• “When I was about twelve I asked my parents how old I had to be before I could have a boyfriend. I wasn’t super keen but I like to know the rules so I don’t break them.”
  • “There’s no social mobility at school; if you’re a dowdy nerd, you’re a dowdy nerd for five years.”
  • “There’s nothing worse than an accurate insult.”
  • “The way I see it, I get my car checked regularly, why wouldn’t I do the same for my brain?”
  • “But art in all its forms is subjective. Comedian Chris Addison once said that people are too afraid to say something is not their cup of tea.”
  • “Plus how wonderful it is when seeds you’ve planted start to grow. My friend Juliet said it’s like the slowest-ever firework display.”





Why I’m no longer talking to white people about race – by Reni Eddo-Lodge

12 07 2020

I’m only one of many many people who have bought this book this summer after George Floyd’s death – there were recommendations for it everywhere. The author herself has said she doesn’t “like the idea of personally profiting each time a video of a black person’s death goes viral”, and so asked people to get it from libraries and/or donate to the Minnesota Freedom Fund along with their purchase. This spike in purchases made her the first black British person to top the paperback non-fiction chart in the UK, something which she responded to, saying, “The fact that it’s 2020 and I’m the first… is a horrible indictment of the publishing industry”. I’ve become acutely aware over the last month or two of how white-based my British history education was at school, and how pretty much everything we learnt about our history was in a positive light. So this was a book I wanted to pick up.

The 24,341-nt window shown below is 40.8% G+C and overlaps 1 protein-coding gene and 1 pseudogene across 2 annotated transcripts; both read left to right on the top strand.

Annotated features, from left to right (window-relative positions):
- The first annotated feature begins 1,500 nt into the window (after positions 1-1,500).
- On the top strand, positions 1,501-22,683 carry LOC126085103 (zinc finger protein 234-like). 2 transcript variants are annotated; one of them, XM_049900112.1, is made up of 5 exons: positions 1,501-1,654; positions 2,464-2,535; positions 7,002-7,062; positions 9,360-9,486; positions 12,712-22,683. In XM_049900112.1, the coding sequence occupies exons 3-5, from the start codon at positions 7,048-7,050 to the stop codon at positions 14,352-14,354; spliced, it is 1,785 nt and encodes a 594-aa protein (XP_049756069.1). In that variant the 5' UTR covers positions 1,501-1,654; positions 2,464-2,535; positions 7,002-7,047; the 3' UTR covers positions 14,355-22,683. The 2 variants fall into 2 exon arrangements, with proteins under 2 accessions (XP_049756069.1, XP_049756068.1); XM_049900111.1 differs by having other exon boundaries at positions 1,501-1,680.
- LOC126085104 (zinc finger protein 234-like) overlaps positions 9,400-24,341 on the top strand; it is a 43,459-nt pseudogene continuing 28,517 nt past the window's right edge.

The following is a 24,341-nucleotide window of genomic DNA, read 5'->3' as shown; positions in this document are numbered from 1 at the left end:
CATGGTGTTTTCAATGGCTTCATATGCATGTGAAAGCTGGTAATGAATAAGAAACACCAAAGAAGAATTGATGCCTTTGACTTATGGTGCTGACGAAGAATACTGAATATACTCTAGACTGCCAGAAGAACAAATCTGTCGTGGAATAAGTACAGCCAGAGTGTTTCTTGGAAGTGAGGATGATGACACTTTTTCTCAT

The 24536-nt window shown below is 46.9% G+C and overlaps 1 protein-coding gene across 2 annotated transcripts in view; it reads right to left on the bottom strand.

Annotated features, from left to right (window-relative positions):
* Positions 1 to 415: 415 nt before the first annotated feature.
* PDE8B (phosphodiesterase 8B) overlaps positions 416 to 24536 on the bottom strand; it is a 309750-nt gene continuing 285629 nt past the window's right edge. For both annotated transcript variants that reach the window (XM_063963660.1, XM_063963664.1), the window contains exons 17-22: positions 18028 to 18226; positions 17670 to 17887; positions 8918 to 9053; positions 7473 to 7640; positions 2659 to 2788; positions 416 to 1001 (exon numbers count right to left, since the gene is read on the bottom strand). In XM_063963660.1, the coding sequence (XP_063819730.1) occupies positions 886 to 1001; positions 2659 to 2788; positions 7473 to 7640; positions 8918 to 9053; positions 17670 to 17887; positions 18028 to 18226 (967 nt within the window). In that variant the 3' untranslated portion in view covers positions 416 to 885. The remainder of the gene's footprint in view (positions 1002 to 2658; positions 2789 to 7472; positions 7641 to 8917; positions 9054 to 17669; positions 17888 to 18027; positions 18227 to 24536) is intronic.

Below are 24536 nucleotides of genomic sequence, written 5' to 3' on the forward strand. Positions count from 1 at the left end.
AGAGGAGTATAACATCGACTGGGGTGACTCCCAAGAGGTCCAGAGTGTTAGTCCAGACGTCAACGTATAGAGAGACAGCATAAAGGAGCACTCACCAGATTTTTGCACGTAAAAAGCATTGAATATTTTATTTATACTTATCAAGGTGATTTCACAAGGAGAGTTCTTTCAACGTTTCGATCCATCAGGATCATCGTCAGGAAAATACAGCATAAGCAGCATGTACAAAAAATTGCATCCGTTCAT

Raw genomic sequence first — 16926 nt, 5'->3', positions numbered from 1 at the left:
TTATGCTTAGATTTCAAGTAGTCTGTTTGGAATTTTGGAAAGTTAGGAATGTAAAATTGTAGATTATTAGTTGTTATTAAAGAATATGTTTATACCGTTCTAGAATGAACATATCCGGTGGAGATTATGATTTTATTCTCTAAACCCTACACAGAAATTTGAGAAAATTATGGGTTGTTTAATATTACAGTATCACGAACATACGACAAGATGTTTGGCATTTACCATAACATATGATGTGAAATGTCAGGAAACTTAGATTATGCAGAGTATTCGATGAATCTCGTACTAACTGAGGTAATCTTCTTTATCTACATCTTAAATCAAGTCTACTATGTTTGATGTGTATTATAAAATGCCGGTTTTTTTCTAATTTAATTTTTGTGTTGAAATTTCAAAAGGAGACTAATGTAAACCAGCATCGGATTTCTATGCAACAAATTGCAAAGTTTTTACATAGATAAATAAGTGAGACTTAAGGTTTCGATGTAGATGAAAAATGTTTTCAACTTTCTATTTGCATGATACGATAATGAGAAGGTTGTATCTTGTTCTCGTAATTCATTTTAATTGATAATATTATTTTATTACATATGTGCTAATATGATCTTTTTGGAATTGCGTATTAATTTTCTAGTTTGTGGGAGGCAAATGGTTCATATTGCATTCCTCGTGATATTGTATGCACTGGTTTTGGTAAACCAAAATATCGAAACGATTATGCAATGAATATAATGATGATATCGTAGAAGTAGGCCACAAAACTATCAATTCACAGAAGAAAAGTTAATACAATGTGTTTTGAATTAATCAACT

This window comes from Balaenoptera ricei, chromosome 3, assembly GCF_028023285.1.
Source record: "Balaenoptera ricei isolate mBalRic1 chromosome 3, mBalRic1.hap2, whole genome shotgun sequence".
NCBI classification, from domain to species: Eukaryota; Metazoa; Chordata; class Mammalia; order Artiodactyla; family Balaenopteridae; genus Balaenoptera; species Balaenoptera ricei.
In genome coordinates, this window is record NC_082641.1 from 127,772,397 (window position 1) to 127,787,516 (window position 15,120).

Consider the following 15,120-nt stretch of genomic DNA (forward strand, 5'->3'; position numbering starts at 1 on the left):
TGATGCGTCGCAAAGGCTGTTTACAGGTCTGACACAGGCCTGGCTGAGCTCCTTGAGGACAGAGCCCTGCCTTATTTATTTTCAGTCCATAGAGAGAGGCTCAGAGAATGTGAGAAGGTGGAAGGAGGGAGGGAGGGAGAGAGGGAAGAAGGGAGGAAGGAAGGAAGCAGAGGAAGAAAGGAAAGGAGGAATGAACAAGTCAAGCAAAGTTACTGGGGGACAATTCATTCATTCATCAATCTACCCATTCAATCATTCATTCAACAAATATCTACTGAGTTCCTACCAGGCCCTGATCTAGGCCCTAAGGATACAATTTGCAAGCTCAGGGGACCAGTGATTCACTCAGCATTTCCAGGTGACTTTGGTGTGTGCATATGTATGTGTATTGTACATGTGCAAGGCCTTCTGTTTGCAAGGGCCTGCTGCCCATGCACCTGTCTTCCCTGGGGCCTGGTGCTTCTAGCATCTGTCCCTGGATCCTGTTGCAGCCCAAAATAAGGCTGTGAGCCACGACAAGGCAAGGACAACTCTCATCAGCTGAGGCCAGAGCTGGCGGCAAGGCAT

Eddo-Lodge wrote a blog article in 2014 which had the same title of this book which was published three years later, and the post is included in the book’s preface. The gist of the sentiment behind the title is that most (not all) white people won’t admit there’s a problem, and won’t listen to engage further in that. I’ve noticed that a lot of people will tell you that while we may have a problem with race in this country, America is much worse, and leave it at that. (As an aside, when looking for books to read on this subject, I had to go into the blurbs to work out if the books were USA or UK based as they’ve give very different backgrounds, and for now I’m wanting to learn more about my country!)